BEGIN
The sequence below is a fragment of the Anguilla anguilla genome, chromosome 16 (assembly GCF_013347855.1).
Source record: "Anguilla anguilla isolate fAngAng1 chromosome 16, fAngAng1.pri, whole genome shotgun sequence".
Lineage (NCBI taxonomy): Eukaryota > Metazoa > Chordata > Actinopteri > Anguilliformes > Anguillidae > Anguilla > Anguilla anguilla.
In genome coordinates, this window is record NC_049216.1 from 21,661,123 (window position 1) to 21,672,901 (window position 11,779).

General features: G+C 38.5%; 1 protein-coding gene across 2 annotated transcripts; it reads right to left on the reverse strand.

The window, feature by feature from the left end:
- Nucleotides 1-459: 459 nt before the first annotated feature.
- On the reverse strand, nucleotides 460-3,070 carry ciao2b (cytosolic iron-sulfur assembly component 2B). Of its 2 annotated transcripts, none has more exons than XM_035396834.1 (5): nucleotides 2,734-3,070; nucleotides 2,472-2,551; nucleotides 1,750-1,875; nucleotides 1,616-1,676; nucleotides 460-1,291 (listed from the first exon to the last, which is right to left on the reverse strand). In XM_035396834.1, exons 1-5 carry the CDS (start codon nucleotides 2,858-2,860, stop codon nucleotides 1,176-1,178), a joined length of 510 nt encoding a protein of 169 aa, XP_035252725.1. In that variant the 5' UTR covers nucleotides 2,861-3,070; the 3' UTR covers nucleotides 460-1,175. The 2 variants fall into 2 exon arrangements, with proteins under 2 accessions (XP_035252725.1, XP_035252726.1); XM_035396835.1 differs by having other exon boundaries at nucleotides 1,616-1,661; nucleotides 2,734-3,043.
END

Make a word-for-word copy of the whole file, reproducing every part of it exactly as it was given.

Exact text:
The sequence below is a fragment of the Anguilla anguilla genome, chromosome 16 (assembly GCF_013347855.1).
Source record: "Anguilla anguilla isolate fAngAng1 chromosome 16, fAngAng1.pri, whole genome shotgun sequence".
Lineage (NCBI taxonomy): Eukaryota > Metazoa > Chordata > Actinopteri > Anguilliformes > Anguillidae > Anguilla > Anguilla anguilla.
In genome coordinates, this window is record NC_049216.1 from 21,661,123 (window position 1) to 21,672,901 (window position 11,779).

General features: G+C 38.5%; 1 protein-coding gene across 2 annotated transcripts; it reads right to left on the reverse strand.

The window, feature by feature from the left end:
- Nucleotides 1-459: 459 nt before the first annotated feature.
- On the reverse strand, nucleotides 460-3,070 carry ciao2b (cytosolic iron-sulfur assembly component 2B). Of its 2 annotated transcripts, none has more exons than XM_035396834.1 (5): nucleotides 2,734-3,070; nucleotides 2,472-2,551; nucleotides 1,750-1,875; nucleotides 1,616-1,676; nucleotides 460-1,291 (listed from the first exon to the last, which is right to left on the reverse strand). In XM_035396834.1, exons 1-5 carry the CDS (start codon nucleotides 2,858-2,860, stop codon nucleotides 1,176-1,178), a joined length of 510 nt encoding a protein of 169 aa, XP_035252725.1. In that variant the 5' UTR covers nucleotides 2,861-3,070; the 3' UTR covers nucleotides 460-1,175. The 2 variants fall into 2 exon arrangements, with proteins under 2 accessions (XP_035252725.1, XP_035252726.1); XM_035396835.1 differs by having other exon boundaries at nucleotides 1,616-1,661; nucleotides 2,734-3,043.